Great Britain, Bristol – A Look to South West England
Settlement of this area is very old. Allegedly first people settled there in the 60th millennium BC. Its present shape began to form in the 11th century and already one hundred years later Bristol became an important port in South West England that had close trading ties with Ireland. In the 14th century, the town was hit by severe plague killing large share of its inhabitants.
In 1760, the Bristol Bridge was built and replaced a bridge several centuries older. The older bridge hadn’t sufficient capacity to hold accumulating traffic and was becoming dangerous to pedestrians. Toll stalls that used to stand on both ends of the bridge were first changed to shops and later demolished.
The Second World War heavily affected the face of the city. It was significantly bombarded by German Luftwaffe. Around 100 thousand buildings were damaged. In the 1960s the Bristol city center was filled with cheap tower houses and brutalist architecture. This style flourished during the 1950s until the 1970s and it was a reflection of the mass production society.
The Present Bristol economy isn’t dependent on its port any more. High-tech companies such as Hewlett-Packard are becoming dominant sources of municipal income as well as the tourist industry. Bristol is among the most popular places in England, more than nine million tourists visit it every year.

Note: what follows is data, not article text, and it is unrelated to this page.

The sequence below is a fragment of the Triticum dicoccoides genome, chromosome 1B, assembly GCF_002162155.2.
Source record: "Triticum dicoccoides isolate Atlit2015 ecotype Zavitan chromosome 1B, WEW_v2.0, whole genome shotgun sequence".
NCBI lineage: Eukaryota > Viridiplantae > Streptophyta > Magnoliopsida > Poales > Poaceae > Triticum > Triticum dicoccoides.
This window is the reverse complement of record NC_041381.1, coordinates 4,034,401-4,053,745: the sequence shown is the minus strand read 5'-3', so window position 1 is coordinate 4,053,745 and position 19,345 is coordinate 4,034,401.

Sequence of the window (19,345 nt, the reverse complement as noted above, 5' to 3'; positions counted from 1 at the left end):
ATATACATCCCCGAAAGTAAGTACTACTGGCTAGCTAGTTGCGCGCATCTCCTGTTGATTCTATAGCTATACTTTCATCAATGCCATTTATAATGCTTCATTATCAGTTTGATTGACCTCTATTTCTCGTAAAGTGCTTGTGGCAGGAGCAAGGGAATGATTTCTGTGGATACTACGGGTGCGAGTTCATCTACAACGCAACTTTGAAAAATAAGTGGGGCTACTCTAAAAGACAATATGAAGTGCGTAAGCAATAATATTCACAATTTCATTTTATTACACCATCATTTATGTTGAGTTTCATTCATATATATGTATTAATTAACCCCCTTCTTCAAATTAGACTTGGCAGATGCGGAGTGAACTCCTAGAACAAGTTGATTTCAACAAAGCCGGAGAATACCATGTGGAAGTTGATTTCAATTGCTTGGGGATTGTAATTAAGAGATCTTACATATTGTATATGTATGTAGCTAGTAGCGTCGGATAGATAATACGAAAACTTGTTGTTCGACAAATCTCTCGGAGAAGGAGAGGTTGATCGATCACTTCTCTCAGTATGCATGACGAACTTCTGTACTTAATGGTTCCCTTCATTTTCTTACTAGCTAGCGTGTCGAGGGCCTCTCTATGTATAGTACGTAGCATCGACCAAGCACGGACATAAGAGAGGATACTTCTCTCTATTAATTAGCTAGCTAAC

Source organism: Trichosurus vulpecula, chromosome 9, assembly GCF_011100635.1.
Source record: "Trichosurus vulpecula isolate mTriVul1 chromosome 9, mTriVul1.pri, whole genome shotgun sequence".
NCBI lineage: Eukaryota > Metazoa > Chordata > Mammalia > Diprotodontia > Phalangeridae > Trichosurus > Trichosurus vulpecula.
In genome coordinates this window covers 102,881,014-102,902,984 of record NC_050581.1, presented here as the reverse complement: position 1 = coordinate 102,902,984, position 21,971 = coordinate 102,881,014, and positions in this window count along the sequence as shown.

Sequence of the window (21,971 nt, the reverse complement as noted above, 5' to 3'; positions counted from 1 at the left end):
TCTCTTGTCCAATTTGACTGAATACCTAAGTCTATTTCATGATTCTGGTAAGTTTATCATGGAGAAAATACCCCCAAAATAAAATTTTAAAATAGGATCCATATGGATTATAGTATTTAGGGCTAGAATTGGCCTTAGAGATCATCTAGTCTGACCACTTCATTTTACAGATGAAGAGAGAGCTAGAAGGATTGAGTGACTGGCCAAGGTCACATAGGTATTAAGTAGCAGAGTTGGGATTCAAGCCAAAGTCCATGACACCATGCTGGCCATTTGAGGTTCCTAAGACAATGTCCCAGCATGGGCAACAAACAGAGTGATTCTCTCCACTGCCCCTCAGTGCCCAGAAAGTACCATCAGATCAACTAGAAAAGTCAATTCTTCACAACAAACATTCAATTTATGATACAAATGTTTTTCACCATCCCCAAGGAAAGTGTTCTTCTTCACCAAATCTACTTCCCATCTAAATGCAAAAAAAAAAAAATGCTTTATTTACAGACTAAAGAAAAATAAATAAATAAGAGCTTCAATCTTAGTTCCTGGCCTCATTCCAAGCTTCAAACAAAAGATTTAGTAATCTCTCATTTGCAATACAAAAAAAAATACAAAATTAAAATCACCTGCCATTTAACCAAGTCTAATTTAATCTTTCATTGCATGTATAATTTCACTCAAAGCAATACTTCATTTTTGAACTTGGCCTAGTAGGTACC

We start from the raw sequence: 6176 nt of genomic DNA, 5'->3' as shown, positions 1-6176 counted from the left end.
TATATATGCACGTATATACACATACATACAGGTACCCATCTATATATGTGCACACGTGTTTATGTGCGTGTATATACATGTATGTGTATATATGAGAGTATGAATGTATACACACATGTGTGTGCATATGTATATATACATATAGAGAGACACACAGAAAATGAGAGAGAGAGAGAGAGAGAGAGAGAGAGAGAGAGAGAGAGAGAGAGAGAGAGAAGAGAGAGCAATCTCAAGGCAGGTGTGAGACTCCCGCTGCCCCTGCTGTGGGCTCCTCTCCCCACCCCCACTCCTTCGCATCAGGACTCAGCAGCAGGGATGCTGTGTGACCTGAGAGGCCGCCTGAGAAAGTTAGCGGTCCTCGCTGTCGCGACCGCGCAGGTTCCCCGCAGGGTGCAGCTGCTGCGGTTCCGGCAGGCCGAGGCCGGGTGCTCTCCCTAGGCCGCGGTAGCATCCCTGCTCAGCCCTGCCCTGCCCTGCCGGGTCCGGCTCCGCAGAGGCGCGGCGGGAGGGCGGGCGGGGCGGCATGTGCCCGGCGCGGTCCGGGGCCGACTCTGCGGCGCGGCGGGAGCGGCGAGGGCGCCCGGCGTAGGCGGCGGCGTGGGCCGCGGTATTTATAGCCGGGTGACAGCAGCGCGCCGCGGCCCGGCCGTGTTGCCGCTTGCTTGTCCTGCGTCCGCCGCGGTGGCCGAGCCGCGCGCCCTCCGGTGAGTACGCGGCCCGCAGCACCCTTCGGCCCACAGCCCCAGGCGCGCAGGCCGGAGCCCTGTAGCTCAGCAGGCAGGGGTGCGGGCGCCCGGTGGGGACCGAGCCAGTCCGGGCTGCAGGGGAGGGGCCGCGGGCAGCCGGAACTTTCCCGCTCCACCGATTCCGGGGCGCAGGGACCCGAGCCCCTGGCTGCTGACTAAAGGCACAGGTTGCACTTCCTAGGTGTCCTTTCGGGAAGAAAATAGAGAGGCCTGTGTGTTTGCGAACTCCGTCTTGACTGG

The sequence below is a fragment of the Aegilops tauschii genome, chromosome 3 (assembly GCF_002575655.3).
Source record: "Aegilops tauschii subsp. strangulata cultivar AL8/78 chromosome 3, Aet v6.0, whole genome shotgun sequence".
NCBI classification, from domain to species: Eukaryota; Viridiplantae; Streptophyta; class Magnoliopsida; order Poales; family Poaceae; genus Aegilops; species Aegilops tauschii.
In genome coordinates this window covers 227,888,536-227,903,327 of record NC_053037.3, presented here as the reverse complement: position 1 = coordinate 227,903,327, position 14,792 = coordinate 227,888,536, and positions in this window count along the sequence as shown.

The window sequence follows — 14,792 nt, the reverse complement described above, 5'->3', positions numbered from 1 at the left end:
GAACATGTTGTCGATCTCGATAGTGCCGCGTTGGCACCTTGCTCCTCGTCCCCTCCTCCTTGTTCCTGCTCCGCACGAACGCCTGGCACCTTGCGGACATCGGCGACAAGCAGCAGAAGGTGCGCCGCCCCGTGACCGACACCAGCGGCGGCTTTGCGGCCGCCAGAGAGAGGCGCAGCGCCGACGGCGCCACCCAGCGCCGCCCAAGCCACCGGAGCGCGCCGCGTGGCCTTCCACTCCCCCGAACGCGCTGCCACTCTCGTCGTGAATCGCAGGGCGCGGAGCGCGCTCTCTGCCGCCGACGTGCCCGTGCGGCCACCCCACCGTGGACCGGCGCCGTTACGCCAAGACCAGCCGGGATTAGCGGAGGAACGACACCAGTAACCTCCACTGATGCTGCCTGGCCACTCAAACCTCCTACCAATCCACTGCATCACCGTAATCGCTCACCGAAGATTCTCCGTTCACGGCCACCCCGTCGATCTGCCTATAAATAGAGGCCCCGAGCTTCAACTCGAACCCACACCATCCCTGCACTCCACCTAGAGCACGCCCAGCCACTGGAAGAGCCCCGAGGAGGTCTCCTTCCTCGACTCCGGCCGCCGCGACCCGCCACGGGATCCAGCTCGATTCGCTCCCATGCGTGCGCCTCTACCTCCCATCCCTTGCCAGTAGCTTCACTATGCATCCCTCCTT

No wonder. Vast number of buildings included in protected buildings list alone let know that there is a lot to see. Among the oldest sights you may see is Bristol Castle , or rather its remains located in Castle Park. The castle served its masters for five centuries, in 1630 it was demolished. The oldest sacral building in the city is St Jacob’s priory founded in 1129.
The Tudor era lasted three centuries and it left several witnesses of its time. One of them is the Ashton Court or Red Lodge. The latter is a museum at present and was built in 1580 by John Yong. The building with an exposition showing the Tudor era is often called the hidden gem of Bristol. Well, you have to see it on your own.
A good example of English baroque, or the Stuart era that lasted about 60 years beginning in the middle of the 17th century, is King Street, going through the historic center of Bristol. There are many interesting houses that will take you few centuries back thanks to their atmosphere. One of them is also Llandoger Trow.
Speaking about Bristol, one shouldn’t forget to mention the fact that the city is a home to many rugby and cricket teams as well as football clubs. The oldestBristol Rovers was established already in 1883, this year it celebrated the 130th year of its existence.
Text: Maxim Kucer
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